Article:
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Monte Carlo simulations of two-dimensional hard core lattice gases
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10.1063/1.2539141
/content/aip/journal/jcp/126/11/10.1063/1.2539141
http://aip.metastore.ingenta.com/content/aip/journal/jcp/126/11/10.1063/1.2539141

Figures

Image of FIG. 1.
FIG. 1.

Lattice division for the (a) 1NN and (b) 2NN exclusions: two and four sublattices are needed, respectively. The 1NN case is equivalent to tilted, nonoverlapping hard squares of length , while in the 2NN case the squares are not tilted and have . The equivalent hard squares are shown in gray.

Image of FIG. 2.
FIG. 2.

Two possible labelings for the sublattices in the 3NN case—panels (a) and (b). For the same high density configuration in (a) all particles are on the same sublattice (five in this example), while in (b) all sublattices are equally populated. For the labeling (b), panel (c) shows another configuration in which particles occupy only one sublattice. Note that the ground states shown in panels (b) and (c) are chiral, in the sense that the two are the reflections of one another about the left-to-right body diagonal. The exclusion problem can be formulated either in terms of the symmetric cross-shaped pentamers (shown in gray) or the tilted hard-squares of side length (d).

Image of FIG. 3.
FIG. 3.

Sublattice division for the exclusion of up to (a) 4NN and (b) 5NN. These are equivalent to hard squares with and 3, respectively. Notice that in both cases the ordered phase is columnar (as in the 2NN case), but in the former, the columns are along the diagonals.

Image of FIG. 4.
FIG. 4.

Density as a function of the chemical potential for the 1NN exclusion for several lattice sizes. The inflection close to the transition point is very small, being noticeable only for larger system sizes. Inset: compressibility as a function of the chemical potential.

Image of FIG. 5.
FIG. 5.

Order parameter , Eq. (5), as a function of the chemical potential , for the 1NN exclusion for several lattice sizes, along with the corresponding data collapse (inset). The critical exponents used are those of the two dimensional Ising model, and .

Image of FIG. 6.
FIG. 6.

Order parameter fluctuations , Eq. (2), as a function of the chemical potential for the 1NN model using several lattice sizes. In the inset, the corresponding data collapse is shown using the critical exponents of the bidimensional Ising model, and .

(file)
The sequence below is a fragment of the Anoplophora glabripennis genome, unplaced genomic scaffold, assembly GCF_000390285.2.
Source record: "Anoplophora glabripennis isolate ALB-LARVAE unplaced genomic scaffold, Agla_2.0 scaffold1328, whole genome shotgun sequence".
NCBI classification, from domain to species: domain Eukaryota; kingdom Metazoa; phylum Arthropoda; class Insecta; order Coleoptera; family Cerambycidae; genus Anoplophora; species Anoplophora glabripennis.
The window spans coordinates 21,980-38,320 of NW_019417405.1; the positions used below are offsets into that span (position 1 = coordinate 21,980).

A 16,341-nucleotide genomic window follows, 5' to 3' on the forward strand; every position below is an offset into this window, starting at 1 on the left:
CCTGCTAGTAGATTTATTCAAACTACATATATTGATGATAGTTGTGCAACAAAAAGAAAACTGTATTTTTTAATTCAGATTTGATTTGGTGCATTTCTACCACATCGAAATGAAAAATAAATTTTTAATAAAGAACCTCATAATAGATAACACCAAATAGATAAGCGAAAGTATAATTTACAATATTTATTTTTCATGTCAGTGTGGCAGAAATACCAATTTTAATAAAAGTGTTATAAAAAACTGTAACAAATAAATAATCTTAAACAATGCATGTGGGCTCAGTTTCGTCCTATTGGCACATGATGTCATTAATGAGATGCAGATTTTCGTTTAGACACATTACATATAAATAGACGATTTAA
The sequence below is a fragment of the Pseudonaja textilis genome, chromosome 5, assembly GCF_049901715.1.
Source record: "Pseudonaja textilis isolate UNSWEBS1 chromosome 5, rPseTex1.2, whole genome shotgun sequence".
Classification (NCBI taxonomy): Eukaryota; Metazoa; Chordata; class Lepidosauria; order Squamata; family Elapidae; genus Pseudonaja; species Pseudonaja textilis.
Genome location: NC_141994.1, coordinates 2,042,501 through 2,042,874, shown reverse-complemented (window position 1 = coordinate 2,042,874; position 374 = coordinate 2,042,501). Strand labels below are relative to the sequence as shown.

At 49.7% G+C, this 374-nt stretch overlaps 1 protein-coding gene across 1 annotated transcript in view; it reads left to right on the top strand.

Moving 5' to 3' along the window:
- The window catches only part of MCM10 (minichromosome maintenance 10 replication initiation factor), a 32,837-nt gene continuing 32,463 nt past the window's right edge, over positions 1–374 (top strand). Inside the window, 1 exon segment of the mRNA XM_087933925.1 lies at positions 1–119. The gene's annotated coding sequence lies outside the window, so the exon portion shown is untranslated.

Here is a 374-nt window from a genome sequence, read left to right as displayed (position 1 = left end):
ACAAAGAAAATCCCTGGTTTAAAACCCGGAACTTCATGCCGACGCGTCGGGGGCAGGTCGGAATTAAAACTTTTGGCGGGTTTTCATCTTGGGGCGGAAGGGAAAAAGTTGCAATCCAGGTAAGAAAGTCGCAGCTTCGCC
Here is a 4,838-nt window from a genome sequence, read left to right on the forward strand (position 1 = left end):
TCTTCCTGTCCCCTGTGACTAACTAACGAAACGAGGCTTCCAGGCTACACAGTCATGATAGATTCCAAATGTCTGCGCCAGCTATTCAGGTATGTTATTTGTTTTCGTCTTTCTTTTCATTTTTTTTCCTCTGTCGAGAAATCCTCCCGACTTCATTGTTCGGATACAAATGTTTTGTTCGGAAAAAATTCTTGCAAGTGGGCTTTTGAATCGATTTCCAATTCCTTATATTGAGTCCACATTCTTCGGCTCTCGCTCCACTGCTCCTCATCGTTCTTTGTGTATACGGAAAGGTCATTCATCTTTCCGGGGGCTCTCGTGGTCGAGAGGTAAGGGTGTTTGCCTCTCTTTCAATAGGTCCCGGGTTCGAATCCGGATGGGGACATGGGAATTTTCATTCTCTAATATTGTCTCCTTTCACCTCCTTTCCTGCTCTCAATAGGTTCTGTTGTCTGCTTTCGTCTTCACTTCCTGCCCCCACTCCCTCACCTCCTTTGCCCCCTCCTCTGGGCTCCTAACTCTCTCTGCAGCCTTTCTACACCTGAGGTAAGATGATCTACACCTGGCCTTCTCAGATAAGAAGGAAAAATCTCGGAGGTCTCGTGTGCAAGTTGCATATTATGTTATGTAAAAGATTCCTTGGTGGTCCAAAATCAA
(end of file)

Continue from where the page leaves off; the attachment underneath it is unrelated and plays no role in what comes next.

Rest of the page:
Image of FIG. 7.
FIG. 7.

Density as a function of chemical potential for several lattice sizes for the gas of 2NN exclusion region where the inflection point appears (noticeable only for the larger system sizes). Inset: compressibility in the region where the transition is found. Only for the largest lattice simulated the maximum is prominent.

Image of FIG. 8.
FIG. 8.

Order parameter for 2NN [Eq. (7)] as a function of the chemical potential for different lattice sizes. Small values of signal that the system is disordered. For closer to unity, the system is in a columnar phase. Inset: data collapse onto a universal curve for the larger system sizes , and 360. A very good collapse is obtained for , , and , in close agreement with the exact Ising values. The collapse remains good if we use the Ising value .

Image of FIG. 9.
FIG. 9.

Several estimates of the exponent (2NN): the position of the maxima of Eq. (4) (top curve) and the susceptibility (bottom), that shift as , as a function of . The solid lines are power-law fits neglecting the smaller sizes, from which we get and , top and bottom, respectively. These values are very close to the Ising , as can be seen by the fits fixing the exponent to this value (dashed lines). Also from the fit of the location of the maximum of the susceptibility we have an independent estimate of the transition: . Inset: the height of the maximum of Eq. (4), increasing as , as a function of . Again the dashed line is a fit with , while the solid line is the best fit with .

Image of FIG. 10.
FIG. 10.